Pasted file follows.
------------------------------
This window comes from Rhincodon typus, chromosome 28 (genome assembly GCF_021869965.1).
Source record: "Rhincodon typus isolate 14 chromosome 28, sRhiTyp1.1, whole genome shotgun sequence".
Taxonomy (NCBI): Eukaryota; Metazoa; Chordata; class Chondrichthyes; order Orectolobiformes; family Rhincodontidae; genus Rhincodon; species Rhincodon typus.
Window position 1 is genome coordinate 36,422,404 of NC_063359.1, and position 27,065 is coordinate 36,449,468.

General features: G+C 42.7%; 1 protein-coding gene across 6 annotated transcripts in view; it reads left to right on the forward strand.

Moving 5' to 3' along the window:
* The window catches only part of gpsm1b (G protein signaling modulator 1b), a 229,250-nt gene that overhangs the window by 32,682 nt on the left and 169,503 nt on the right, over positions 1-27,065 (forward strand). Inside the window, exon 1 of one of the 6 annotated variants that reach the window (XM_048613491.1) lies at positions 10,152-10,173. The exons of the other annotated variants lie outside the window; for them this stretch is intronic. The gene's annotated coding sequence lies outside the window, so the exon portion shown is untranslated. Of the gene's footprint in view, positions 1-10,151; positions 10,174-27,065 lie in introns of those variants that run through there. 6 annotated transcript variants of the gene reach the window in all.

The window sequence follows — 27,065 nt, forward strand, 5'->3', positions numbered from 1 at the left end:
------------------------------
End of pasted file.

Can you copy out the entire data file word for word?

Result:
This window comes from Rhincodon typus, chromosome 28 (genome assembly GCF_021869965.1).
Source record: "Rhincodon typus isolate 14 chromosome 28, sRhiTyp1.1, whole genome shotgun sequence".
Taxonomy (NCBI): Eukaryota; Metazoa; Chordata; class Chondrichthyes; order Orectolobiformes; family Rhincodontidae; genus Rhincodon; species Rhincodon typus.
Window position 1 is genome coordinate 36,422,404 of NC_063359.1, and position 27,065 is coordinate 36,449,468.

General features: G+C 42.7%; 1 protein-coding gene across 6 annotated transcripts in view; it reads left to right on the forward strand.

Moving 5' to 3' along the window:
* The window catches only part of gpsm1b (G protein signaling modulator 1b), a 229,250-nt gene that overhangs the window by 32,682 nt on the left and 169,503 nt on the right, over positions 1-27,065 (forward strand). Inside the window, exon 1 of one of the 6 annotated variants that reach the window (XM_048613491.1) lies at positions 10,152-10,173. The exons of the other annotated variants lie outside the window; for them this stretch is intronic. The gene's annotated coding sequence lies outside the window, so the exon portion shown is untranslated. Of the gene's footprint in view, positions 1-10,151; positions 10,174-27,065 lie in introns of those variants that run through there. 6 annotated transcript variants of the gene reach the window in all.

The window sequence follows — 27,065 nt, forward strand, 5'->3', positions numbered from 1 at the left end: